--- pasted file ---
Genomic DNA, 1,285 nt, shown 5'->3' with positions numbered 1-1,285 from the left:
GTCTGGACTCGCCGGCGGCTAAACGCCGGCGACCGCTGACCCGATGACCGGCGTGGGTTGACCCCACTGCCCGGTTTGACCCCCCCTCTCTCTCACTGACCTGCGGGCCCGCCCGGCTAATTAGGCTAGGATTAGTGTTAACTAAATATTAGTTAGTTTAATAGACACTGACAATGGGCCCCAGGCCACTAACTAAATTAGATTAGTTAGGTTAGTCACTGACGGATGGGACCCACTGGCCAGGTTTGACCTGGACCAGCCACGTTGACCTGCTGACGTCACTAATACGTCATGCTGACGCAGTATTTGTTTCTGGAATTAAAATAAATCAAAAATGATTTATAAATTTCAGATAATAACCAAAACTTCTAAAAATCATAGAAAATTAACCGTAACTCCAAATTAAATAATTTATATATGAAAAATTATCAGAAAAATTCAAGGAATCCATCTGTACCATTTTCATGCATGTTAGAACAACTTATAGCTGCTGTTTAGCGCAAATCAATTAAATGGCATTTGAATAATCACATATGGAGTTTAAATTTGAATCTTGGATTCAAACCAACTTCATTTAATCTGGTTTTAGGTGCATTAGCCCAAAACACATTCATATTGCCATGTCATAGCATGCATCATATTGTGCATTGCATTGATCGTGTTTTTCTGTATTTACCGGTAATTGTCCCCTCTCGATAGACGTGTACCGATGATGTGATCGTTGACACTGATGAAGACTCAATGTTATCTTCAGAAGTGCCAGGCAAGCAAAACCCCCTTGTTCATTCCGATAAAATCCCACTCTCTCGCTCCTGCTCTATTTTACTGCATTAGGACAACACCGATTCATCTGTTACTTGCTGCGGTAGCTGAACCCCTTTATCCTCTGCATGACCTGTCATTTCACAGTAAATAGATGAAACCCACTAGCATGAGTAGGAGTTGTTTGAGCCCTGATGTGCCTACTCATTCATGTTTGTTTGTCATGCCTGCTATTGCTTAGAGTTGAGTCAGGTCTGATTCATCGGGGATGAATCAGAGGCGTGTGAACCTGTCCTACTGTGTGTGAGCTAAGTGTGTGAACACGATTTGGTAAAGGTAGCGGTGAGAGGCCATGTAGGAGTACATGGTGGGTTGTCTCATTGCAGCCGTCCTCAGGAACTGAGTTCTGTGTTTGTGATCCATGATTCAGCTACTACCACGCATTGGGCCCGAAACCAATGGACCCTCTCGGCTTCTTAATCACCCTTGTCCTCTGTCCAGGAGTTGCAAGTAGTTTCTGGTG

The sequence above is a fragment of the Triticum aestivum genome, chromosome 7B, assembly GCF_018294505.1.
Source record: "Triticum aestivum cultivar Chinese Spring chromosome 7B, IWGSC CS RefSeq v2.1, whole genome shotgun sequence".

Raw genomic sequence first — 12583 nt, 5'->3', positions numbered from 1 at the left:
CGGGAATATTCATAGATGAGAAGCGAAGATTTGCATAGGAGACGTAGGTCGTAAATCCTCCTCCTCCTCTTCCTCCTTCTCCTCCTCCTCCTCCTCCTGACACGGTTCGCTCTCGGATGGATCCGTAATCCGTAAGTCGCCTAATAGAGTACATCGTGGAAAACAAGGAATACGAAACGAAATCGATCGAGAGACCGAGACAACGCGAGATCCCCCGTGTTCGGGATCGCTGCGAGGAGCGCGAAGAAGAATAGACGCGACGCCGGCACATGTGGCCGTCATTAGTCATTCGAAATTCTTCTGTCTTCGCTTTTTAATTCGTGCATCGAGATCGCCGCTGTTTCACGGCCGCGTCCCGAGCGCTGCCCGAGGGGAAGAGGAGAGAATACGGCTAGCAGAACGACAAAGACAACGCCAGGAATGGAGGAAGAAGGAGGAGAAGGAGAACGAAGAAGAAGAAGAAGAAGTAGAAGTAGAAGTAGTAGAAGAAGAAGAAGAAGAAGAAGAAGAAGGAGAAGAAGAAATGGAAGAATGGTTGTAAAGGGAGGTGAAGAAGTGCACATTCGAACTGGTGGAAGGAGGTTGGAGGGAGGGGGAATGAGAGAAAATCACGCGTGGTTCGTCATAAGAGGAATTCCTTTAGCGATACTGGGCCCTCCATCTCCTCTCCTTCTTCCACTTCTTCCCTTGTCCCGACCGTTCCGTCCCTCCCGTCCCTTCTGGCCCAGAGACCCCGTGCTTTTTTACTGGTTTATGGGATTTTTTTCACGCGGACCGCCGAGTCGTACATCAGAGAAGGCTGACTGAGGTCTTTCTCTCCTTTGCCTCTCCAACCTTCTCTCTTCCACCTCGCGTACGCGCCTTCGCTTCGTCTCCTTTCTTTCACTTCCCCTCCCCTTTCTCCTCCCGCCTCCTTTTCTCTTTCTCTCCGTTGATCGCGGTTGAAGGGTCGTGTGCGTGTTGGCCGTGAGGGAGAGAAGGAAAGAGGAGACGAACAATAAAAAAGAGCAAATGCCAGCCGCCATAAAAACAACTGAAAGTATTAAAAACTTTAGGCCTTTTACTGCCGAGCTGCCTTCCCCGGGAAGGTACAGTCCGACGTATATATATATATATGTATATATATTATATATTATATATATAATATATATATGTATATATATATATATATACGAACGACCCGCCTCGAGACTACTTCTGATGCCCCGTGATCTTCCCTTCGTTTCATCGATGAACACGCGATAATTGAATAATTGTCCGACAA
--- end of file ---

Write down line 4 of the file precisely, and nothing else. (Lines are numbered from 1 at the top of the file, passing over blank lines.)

Source record: "Triticum aestivum cultivar Chinese Spring chromosome 7B, IWGSC CS RefSeq v2.1, whole genome shotgun sequence".